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1.  Uptake of HIV and syphilis testing of pregnant women and their male partners in a programme for prevention of mother-to-child HIV transmission in Uganda 
Objective
To describe uptake of HIV and syphilis testing in a prevention of mother-to-child HIV transmission programme in Uganda.
Methods
Analysis of data from routine HIV and syphilis testing at Entebbe Hospital antenatal services.
Results
A total of 20 738 women attended antenatal services. Exactly 62.8% of women, but only 1.8% of their male partners, accepted testing for HIV; 82.2% of women, but only 1.1% of their male partners accepted syphilis testing. Partners of women with positive HIV results were more likely to come for subsequent testing. Of 200 couples whose partners accepted HIV-testing within 30 days of one another, 19 (9.5%) were HIV-discordant, representing 65.5% of couples with at least one partner HIV-positive. HIV prevalence was 12.6% for women and 10.8% for men; syphilis prevalence was 4.0% for women and 6.2% for men.
Conclusion
Uptake of HIV and syphilis testing was fairly good among pregnant women attending antenatal clinics at Entebbe Hospital, but very low among their male partners. The level of HIV-discordant couples was high. These clinics should be made more couples-friendly to identify both HIV-positive men for treatment and discordant couples for HIV prevention.
doi:10.1111/j.1365-3156.2008.02052.x
PMCID: PMC2592475  PMID: 18331533
HIV; PMTCT; Uganda; pregnant; couple; syphilis
2.  Effect of single-dose anthelmintic treatment during pregnancy on an infant's response to immunisation and on susceptibility to infectious diseases in infancy: a randomised, double-blind, placebo-controlled trial 
Lancet  2011;377(9759):52-62.
Summary
Background
Helminth infections affect the human immune response. We investigated whether prenatal exposure to and treatment of maternal helminth infections affects development of an infant's immune response to immunisations and unrelated infections.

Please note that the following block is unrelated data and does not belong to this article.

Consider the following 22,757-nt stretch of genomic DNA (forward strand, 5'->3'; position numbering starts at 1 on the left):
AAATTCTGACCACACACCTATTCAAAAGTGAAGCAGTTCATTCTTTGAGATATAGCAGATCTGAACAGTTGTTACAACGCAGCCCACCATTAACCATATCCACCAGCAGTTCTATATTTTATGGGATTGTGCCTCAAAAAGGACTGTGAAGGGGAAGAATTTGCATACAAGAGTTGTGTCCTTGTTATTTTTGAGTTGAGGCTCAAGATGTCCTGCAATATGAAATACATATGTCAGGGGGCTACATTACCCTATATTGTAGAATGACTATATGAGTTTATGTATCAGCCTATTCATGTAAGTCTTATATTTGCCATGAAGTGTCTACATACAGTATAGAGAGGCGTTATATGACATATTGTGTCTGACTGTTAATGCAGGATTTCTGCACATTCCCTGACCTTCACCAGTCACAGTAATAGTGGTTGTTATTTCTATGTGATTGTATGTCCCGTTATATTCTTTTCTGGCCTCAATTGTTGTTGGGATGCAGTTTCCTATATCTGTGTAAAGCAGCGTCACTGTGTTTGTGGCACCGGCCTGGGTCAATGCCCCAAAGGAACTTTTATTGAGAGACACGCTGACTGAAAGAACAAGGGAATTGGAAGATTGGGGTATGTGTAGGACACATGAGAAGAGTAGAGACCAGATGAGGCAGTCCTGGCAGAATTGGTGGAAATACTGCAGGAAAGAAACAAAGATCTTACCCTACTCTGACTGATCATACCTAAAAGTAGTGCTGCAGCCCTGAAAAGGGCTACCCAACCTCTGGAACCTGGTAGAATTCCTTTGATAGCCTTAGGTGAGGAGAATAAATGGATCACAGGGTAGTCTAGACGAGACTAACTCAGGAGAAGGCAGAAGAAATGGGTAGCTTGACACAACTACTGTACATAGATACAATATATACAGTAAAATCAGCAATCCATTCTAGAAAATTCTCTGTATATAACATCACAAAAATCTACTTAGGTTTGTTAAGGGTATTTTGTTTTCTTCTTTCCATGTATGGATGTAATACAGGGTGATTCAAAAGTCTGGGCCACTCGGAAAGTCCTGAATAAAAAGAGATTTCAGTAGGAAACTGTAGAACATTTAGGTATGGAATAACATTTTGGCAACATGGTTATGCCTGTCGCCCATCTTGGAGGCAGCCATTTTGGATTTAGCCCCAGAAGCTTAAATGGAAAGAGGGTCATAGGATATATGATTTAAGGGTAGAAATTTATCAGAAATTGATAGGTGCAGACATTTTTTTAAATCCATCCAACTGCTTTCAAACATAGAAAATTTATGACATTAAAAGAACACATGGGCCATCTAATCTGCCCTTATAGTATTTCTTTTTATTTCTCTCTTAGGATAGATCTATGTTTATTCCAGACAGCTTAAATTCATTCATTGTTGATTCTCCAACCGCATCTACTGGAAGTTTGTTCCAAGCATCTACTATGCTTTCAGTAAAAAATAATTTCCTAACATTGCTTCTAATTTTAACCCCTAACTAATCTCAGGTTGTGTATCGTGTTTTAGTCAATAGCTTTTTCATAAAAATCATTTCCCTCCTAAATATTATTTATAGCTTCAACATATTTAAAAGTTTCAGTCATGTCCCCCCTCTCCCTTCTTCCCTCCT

Methods
In this randomised, double-blind, placebo-controlled trial, we enrolled 2507 women in the second or third trimester of pregnancy who were planning to deliver in Entebbe General Hospital, Entebbe, Uganda. With a computer-generated random number sequence in blocks of 100, we assigned patients to 440 mg albendazole and 40 mg/kg praziquantel (n=628), 440 mg albendazole and a praziquantel-matching placebo (n=625), 40 mg/kg praziquantel and an albendazole-matching placebo (n=626), or an albendazole-matching placebo and praziquantel-matching placebo (n=628). All participants and hospital staff were masked to allocation. Primary outcomes were immune response at age 1 year to BCG, tetanus, and measles immunisation; incidence of infectious diseases during infancy; and vertical HIV transmission. Analysis was by intention-to-treat. This trial is registered, number ISRCTN32849447.
Findings
Data were available at delivery for 2356 women, with 2345 livebirths; 2115 (90%) of liveborn infants remained in follow-up at 1 year of age. Neither albendazole nor praziquantel treatments affected infant response to BCG, tetanus, or measles immunisation. However, in infants of mothers with hookworm infection, albendazole treatment reduced interleukin-5 (geometric mean ratio 0·50, 95% CI 0·30–0·81, interaction p=0·02) and interleukin-13 (0·52, 0·34–0·82, 0·0005) response to tetanus toxoid. The rate per 100 person-years of malaria was 40·9 (95% CI 38·3–43·7), of diarrhoea was 134·1 (129·2–139·2), and of pneumonia was 22·3 (20·4–24·4). We noted no effect on infectious disease incidence for albendazole treatment (malaria [hazard ratio 0·95, 95% CI 0·79–1.14], diarrhoea [1·06, 0·96–1·16], pneumonia [1·11, 0·90–1·38]) or praziquantel treatment (malaria [1·00, 0·84–1·20], diarrhoea [1·07, 0·98–1·18], pneumonia [1·00, 0·80–1·24]). In HIV-exposed infants, 39 (18%) were infected at 6 weeks; vertical transmission was not associated with albendazole (odds ratio 0·70, 95% CI 0·35–1·42) or praziquantel (0·60, 0·29–1·23) treatment.
Interpretation
These results do not accord with the recently advocated policy of routine antenatal anthelmintic treatment, and the value of such a policy may need to be reviewed.
Funding
Wellcome Trust.
doi:10.1016/S0140-6736(10)61457-2
PMCID: PMC3018567  PMID: 21176950

Results 1-2 (2)